GCN LAB: FIRST LOOK
Office 2010 sharpens Microsoft's focus on collaboration
Tools such as Outlook's Social Connector among the productivity suite's new features
- By Patrick Marshall
- May 24, 2010
With its launch last week of Office 2010 – and its concurrent announcements of Office Web Apps and Office Mobile – Microsoft has made it clear that it understands the potential of anywhere, anytime computing. At the same time, the company has shown that it doesn’t intend to give up markets to competitors offering free, if watered-down, Web-based cloud applications. The lab took the new suite for a spin, seeking out and testing all of Office’s new features.
The anchor of Microsoft’s strategy remains its market-dominating desktop Office suite. And with this new 2010 version, Microsoft has enhanced each of the individual applications, more tightly integrated those applications and introduced new tools for collaborative editing.
At the same time, Microsoft has introduced a 64-bit version of the suite. For the time being, of course, only real power users working with gigabyte-sized spreadsheets and database files will see a significant performance gain by moving to 64-bit.
Enhancing the apps
Users won’t find a massive makeover of the major applications in Office 2010. But each of the major applications does offer a handful of new features, along with dozens of enhancements.
Word 2010 offers perhaps the fewest new features of any of the major applications. But those who work with large documents will welcome an improved navigation pane. The document editor also offers new tools in Word, as well as other Office applications, for customizing fonts. The new utilities include support for ligatures, stylistic sets and controls over text effects such as gradient fills and reflection.
Excel 2010’s most interesting new features are Sparklines – a tool that makes it easy to add visual displays of data to individual cells – and the PowerPivot add-in, which makes it easy to manipulate and analyze large amounts of data.
The biggest new draw in PowerPoint 2010 is the new set of tools for importing and editing audio and video clips right inside presentations. Less dramatic but just as important is a new feature for compression-embedded media files, thus reducing the size of distributed presentations.
The one application that has been pretty thoroughly worked over is Outlook 2010. Most of the attention seems to be on the new Social Connector feature. With the Social Connector, whenever you highlight an e-mail you’ll find an array of related data displayed in a People Pane below the e-mail window. Clicking on various tabs in the People Pane will let you scan other e-mails from that person, along with file attachments, meetings and information from social Web sites. The Social Connector also lets users link to selected social networks. Connectors are currently available for LinkedIn and MySpace, and connectors for Facebook and Windows Live are promised soon. Even more than the Social Connector, we were more impressed with Microsoft’s finally giving Outlook the ability to thread conversations. If you have “Show as Conversations” switched on, Outlook will connect all the messages in a string together, displaying them under the most recent e-mail. I also liked the new Quick Steps tool, which is essentially a macro utility for automating repeated tasks.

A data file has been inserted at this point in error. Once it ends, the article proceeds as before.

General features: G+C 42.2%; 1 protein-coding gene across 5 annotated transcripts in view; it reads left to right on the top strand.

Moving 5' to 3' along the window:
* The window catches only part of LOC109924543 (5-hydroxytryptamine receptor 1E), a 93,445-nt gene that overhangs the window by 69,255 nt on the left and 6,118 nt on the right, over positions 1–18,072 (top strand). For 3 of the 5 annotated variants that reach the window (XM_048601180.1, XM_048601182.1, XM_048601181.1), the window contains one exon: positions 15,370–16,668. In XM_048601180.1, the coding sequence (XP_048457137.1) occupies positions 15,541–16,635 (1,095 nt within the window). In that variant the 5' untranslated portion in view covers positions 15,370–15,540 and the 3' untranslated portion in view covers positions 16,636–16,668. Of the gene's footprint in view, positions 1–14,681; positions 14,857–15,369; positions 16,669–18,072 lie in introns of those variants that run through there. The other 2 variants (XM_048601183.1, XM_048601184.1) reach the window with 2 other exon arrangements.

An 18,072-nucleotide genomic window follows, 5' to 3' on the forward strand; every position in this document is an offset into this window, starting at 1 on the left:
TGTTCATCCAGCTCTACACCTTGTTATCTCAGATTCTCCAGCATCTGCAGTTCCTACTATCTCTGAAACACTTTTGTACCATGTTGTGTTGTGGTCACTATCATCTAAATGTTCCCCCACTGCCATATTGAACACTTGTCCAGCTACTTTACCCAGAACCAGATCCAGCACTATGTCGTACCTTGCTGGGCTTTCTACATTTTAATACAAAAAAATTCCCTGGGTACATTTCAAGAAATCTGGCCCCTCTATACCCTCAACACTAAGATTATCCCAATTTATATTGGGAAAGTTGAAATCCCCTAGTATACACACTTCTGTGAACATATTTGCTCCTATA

Finally, Microsoft has been developing OneNote 2010 into a serious tool for gathering information. Notable new features include linked notes that connect to files in other Office applications and the ability to dock OneNote to screen borders. I was disappointed to find, however, that Outlook 2010 still lacks a tool for automatically cleaning up pages as notes are deleted.
Although application enhancements are always welcome, it is Office 2010’s new collaboration capabilities that are going to be of greater interest to agencies and departments.
For starters, most of the suite’s applications now allow multiple authors to work simultaneously on a document. Document controls are also provided to allow authors to restrict editing, and document owners can specify whether style formatting is restricted and what users are allowed to perform what kinds of editing tasks. Bear in mind, however, that you must be connected to a SharePoint 2010 server for most coauthoring features to be available.
The process works well enough, but it’s a tad inconvenient that you can’t see other users’ changes in Word or PowerPoint documents until you save the document. And although you can see changes in near real-time using Excel and OneNote, with Excel you have to be using the Office Web Apps version of Excel.
Finally, Microsoft has also begun integrating communication capabilities into Office applications. Word, PowerPoint and Outlook all support presence awareness, alerting you and allowing you to initiate an instant messaging session without leaving the application.
If there’s an obvious problem with Microsoft’s integration of collaboration tools it is that it is as yet incomplete. Coauthoring is not supported by all applications, and presence awareness is available in some applications but not others. Coauthoring involves instant updates in some applications and requires saving the file in others. Finally, editing permissions are not yet harmonized across applications.